News from around Alabama from the May 28, 1874 Birmingham Iron Age
- Whooping cough is prevailing in Gadsden.
- The Gadsden Times of the 20th says: “If the firing of pistols or guns, in the streets at night, doesn’t call for a night police, what does it call for?” It calls for an efficient police force like Birmingham’s We have no rowdyism here night or day.
- The next Legislature of Alabama should, for humanity’s sake, pass a law to prevent young gentlemen of this State, under twenty-one years of age, from hurting themselves by overwork. (Tuscaloosa Blade)
- Bingham, of the State Journal, received a “mauling” a few days ago, and about the same time McAfee, of the Selma Republican, was also “mauled.” Both deserved it.
- The Selma, Rome & Dalton R. R. case has been taken up to the Supreme Court under a bond of $100, 000. The sale, therefore, will not take place.
- There is now but one place in Livingston where intoxicating liquors are sold—either at wholesale or retail. All effected without the aid of “crusaders.”
St. James Episcopal Church, Livingston, Sumter County, Alabama ca. 1930 (Library of Congress)
- A Lowndes county negro made, last year, 80 gallons of syrup and 1800 stalks of sugar cane, from half an acre of ground.
- Col. W. B. H. Howard of Camden, will deliver the annual Address to the Literary Societies of the University of Alabama, and Rev. W. J. Lowery, of Selma, will preach the Commencement sermon.
- The Evergreen Star says a store in that place was broken open a few nights ago, but the burglars found the goods marked so high they could not afford to take them.
- Dr. James Berney, of Butler county, has gone to France to take charge of an inheritance recently left him.
- The Rock Mills Manufacturing company, in Randolph county, has in operation 30,000 spindles and 42 looms.
- The only negro summoned on the Tuscaloosa grand jury, claimed and exemption as a preacher.
- The breaks on the Alabama Central Railroad have all been repaired, and trains now run from Selma to Meridian, making all connections.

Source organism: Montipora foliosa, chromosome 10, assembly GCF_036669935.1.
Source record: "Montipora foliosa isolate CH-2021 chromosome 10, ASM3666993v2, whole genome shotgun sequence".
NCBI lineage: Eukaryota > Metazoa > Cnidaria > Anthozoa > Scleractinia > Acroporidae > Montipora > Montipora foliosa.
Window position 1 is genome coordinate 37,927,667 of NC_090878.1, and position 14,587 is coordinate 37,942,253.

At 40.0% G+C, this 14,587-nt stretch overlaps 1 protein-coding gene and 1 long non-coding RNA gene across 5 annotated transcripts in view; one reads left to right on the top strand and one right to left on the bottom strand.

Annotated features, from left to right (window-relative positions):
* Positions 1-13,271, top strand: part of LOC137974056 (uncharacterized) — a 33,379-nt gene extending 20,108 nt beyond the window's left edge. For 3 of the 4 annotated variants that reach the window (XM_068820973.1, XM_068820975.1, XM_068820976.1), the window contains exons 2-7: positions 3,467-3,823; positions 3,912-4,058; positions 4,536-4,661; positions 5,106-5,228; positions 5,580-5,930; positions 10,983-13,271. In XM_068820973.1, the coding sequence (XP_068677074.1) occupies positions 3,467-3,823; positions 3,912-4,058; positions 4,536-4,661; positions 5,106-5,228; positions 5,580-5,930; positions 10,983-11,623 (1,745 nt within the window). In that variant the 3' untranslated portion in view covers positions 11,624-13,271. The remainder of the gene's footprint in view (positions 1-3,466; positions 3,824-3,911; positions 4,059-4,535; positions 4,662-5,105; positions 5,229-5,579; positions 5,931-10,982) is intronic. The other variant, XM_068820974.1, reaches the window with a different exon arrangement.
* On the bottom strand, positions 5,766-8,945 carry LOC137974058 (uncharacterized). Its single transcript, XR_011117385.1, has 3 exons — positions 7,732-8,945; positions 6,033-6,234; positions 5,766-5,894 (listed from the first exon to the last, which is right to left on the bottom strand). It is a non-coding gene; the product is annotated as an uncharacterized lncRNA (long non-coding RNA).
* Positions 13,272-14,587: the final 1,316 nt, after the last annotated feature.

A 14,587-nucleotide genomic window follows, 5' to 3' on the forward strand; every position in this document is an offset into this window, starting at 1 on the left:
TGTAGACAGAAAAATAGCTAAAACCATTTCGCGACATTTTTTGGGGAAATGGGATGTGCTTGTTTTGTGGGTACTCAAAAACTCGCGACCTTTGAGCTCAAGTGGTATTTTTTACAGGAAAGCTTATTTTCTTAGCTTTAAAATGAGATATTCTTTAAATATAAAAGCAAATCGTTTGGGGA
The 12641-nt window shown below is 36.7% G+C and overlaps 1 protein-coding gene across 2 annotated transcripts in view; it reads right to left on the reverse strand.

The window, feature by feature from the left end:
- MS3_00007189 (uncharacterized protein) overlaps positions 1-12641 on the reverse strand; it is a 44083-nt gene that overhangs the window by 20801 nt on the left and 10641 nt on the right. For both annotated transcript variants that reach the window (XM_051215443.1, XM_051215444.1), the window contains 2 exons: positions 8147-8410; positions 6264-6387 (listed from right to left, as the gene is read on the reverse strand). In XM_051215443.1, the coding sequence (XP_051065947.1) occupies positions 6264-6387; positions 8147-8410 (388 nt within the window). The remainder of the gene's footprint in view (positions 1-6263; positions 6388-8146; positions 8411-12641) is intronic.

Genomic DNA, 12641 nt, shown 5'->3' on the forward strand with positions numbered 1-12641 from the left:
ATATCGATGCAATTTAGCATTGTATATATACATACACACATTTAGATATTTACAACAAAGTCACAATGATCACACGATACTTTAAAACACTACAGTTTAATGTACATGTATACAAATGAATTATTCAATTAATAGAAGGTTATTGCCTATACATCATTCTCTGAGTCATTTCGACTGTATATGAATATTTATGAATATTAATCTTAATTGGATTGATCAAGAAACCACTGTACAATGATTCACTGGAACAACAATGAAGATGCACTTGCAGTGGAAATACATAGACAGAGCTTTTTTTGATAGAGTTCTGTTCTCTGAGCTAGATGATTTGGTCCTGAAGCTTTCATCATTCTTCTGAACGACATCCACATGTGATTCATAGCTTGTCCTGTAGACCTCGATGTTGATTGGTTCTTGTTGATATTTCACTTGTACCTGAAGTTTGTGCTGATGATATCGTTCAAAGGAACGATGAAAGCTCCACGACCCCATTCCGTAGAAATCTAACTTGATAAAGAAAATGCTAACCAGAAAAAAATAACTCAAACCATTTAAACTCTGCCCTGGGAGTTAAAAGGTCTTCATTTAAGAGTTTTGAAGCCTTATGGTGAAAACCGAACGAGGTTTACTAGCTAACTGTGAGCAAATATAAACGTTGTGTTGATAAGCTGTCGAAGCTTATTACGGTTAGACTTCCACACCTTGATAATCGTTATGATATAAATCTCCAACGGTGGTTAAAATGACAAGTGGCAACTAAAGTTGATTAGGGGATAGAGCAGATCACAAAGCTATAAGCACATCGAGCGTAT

- The Montgomery Fair Association has been declared bankrupt, and the 28th day of this month set apart for the choice of an assignee.
Copy photograph of Court Square in downtown Montgomery, Alabama, looking south down South Court in 1874 (Alabama Department of Archives and History)
- On thirty-six farms in Perryville Beat, Perry county, the acreage in cotton this year is 393 acres less than it was last year. There are 990 acres more planted in Corn, Oats, Sweet Potatoes, Rye and Wheat, than there were last year.
- The Mobile Register says that Joseph Hodgson is on the editorial staff of that paper.
- Joel E. Matthews, one of the oldest citizens of Dallas Co., Ala., died at his residence in Selma a few days ago.
- Capt. Wm. F. Witcher, an ex-Confederate, and lawyer in Montgomery, died recently, aged 42 years.
- Pat Billingsley, negro, has received his commission as Post Master at Marion. He gave the necessary ten-thousand-dollar bond, signed by J. T. Harris and M. T. Hendrix. Mr. Wm. Funk will discharge the duties of the office—at least for the present.
- The Dadeville Headlight reports that the late rains and cold weather about settled the hash with all the cotton that had been planted, and the consequence is that there is not seed enough in the country to replant all that had been planted. The Tallapoosians, however, will make it up in corn, oats and wheat.
- Captain Leslie Johnson, the proprietor of Johnson’s wood yard on the Alabama river, long and favorably known to steamboatmen and traveling on that stream, died and was buried on his plantation on Sunday last.
- Marriageable young ladies will take notice, that Ashville, St. Clair county is a fine field, as is shown, by census statistics, that there are five young men to one young lady in that locality.
- Denver’s Spring, on Blount Mountain, a few miles from Ashville, is now open to visitors.
- Ish. S. Harwell, uncle of our lamented friend, R. H. Henley, Esq. has been re-elected Mayor of the city of Demopolis.
- Billy Again – What are our city authorities going to do about the goats—the intolerable nuisances. They rend the air at night, with their fiendish cries, and disturb the slumbers of our “Little innocents.” Can’t our Councilmen colonize them on Village creek or somewhere else? it the pests can’t be removed from the city give us one night with our shot gun. We think we can scare them out of town. What has become of the Goat ordinance, Mr. Marshal?
- Clara, infant daughter of John and Alice Giovanni, died in this city on Monday 25th last. – “Of such is the Kingdom of Heaven.”
- Mrs. Ellen Tarrant, wife of Capt. Sam’l A. Tarrant, died in Jonesboro, Jefferson county, on Monday 25th Inst.
- Our esteemed friend, Dr. Luckie, is truly unfortunate among horses. Not long since he was painfully injured in the right foot by his horse falling upon and crushing it. On Saturday last he was kicked on the left leg, above the ankle, by a scalawag horse, breaking some of the small bones. We hope to see him again soon on our streets—all right.